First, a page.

I saw S, one of my oldest friends, for the first time since early September last night. We had the obviously necessary catch-up conversation about how school’s going, how surprisingly unweird relations with my ex are, and what kinds of jobs I’m applying to and where on my end, and how moving out of his mom’s house is going and whether he likes his new job on his end, and Thanksgiving plans and fabulously boring love lives on both of our ends. It was touching to listen to him protest to me applying to jobs in faraway places like Chicago and California, and when we hopped in the car for a late night Wawa run, I realized that there was one other thing that has developed in my life of late that he should know.
Sitting next to him in the semidarkness of the car, I mulled over how to bring it up. I opened my mouth and closed it again without saying anything. You shouldn’t deliver bad news while someone is driving. You also shouldn’t do it once they’re back in your dining room enjoying a turkey bowl and donuts. You shouldn’t do it while you’re exploring etsy together, and you shouldn’t do it after he yawns and says he should be getting home. Life is full of inopportune moments for this conversation. Is there a right time? How do you say, best friend from childhood, who once made my mother a macaroni necklace for Kwanzaa and whom she often refers to as her favorite son (my little brother’s existence notwithstanding), my mom has cancer?
Compounding all of this is the fact that I’m not entirely sure I need to tell him. Does he have to know? (Of course, when something happens with him, I tell my mom and she is genuinely concerned. I know that he would care.) I just…this isn’t a topic for casual conversation. I’m not at a point where I can discuss my parents’ illnesses in the context of catching up with someone. I wish he read this and just knew; that’s how everyone who knows but E, K, and my dad found out. I feel like a hypocrite having shared this with people all over the internet, but some things feel too close to home to be shared with people I distinctly feel as though I’m losing touch with. I don’t want this to become one of our regular topics of conversation. I want to stick to safe topics. I want our most complicated things to revolve around our love lives or how this process of trying to grow up is going.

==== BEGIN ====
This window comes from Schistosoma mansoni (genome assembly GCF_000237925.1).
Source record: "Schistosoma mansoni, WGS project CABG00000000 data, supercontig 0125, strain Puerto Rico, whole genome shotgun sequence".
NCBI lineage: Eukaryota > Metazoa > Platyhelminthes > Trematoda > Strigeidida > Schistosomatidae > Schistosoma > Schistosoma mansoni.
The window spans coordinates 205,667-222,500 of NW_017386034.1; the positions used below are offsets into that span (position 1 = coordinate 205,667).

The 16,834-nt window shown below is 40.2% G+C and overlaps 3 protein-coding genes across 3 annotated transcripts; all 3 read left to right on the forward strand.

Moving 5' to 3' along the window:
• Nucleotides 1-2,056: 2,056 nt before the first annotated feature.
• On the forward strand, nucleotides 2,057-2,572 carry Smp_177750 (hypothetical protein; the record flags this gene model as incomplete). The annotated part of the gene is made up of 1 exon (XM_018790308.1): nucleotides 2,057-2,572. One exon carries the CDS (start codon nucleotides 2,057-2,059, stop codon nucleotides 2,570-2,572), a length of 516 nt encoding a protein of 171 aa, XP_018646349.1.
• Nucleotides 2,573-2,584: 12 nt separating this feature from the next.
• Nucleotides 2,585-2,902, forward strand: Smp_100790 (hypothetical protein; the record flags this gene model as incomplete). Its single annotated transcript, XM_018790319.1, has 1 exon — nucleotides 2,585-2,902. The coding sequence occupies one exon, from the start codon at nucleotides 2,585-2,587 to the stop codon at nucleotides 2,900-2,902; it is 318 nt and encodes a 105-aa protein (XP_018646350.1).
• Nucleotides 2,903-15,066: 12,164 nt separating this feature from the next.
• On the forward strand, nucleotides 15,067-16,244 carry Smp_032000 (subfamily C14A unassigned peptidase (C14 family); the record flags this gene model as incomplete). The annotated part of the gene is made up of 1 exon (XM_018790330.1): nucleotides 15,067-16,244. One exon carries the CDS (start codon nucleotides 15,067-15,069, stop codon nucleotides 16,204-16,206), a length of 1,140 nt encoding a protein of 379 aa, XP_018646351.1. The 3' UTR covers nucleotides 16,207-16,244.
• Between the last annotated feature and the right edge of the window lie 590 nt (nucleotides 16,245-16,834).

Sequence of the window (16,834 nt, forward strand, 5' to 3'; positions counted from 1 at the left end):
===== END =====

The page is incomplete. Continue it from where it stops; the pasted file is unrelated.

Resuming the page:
I don’t think I’m going to tell him, unless we somehow start talking about my mom and some sort of seamless segue seems possible (which seems highly unlikely). And maybe that signifies all sorts of terrible things about how I’m letting my friends from childhood/adolescence go in favor of my Princeton friends, many of whom I’ll probably let go over time in favor of the friends I form in later places and times. Maybe there’s a level of emotion that I can’t bridge with them anymore; maybe we’re just not close enough for them to need to know everything about my life anymore.
And I don’t really think I need to feel bad about this. It seems…like a natural consequence of personal growth and relocation. This post may seem like a counterargument, again, but…I feel like it’s different talking about the details of my life with people who haven’t known me and my family since elementary school. And if that’s unfair…life’s tough. Get a helmet. (Boy Meets World ftw.)